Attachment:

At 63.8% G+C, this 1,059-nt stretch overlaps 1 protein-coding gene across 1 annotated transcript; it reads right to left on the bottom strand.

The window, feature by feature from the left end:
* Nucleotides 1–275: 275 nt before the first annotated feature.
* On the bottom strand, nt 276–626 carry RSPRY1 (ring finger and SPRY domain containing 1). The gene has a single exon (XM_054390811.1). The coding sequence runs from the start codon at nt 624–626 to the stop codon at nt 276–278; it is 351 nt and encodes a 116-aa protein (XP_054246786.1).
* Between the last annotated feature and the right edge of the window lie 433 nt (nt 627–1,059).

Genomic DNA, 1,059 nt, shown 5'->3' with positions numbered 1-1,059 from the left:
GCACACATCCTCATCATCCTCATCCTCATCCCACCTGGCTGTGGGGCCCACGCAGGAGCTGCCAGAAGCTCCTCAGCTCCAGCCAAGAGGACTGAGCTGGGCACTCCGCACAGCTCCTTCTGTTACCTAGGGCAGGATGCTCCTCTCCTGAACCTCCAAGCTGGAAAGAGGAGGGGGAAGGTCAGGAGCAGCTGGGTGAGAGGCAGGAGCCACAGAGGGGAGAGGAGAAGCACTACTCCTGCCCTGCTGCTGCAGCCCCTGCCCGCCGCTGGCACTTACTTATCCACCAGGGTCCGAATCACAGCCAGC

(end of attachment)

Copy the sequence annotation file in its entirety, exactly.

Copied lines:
At 63.8% G+C, this 1,059-nt stretch overlaps 1 protein-coding gene across 1 annotated transcript; it reads right to left on the bottom strand.

The window, feature by feature from the left end:
* Nucleotides 1–275: 275 nt before the first annotated feature.
* On the bottom strand, nt 276–626 carry RSPRY1 (ring finger and SPRY domain containing 1). The gene has a single exon (XM_054390811.1). The coding sequence runs from the start codon at nt 624–626 to the stop codon at nt 276–278; it is 351 nt and encodes a 116-aa protein (XP_054246786.1).
* Between the last annotated feature and the right edge of the window lie 433 nt (nt 627–1,059).

Genomic DNA, 1,059 nt, shown 5'->3' with positions numbered 1-1,059 from the left:
GCACACATCCTCATCATCCTCATCCTCATCCCACCTGGCTGTGGGGCCCACGCAGGAGCTGCCAGAAGCTCCTCAGCTCCAGCCAAGAGGACTGAGCTGGGCACTCCGCACAGCTCCTTCTGTTACCTAGGGCAGGATGCTCCTCTCCTGAACCTCCAAGCTGGAAAGAGGAGGGGGAAGGTCAGGAGCAGCTGGGTGAGAGGCAGGAGCCACAGAGGGGAGAGGAGAAGCACTACTCCTGCCCTGCTGCTGCAGCCCCTGCCCGCCGCTGGCACTTACTTATCCACCAGGGTCCGAATCACAGCCAGC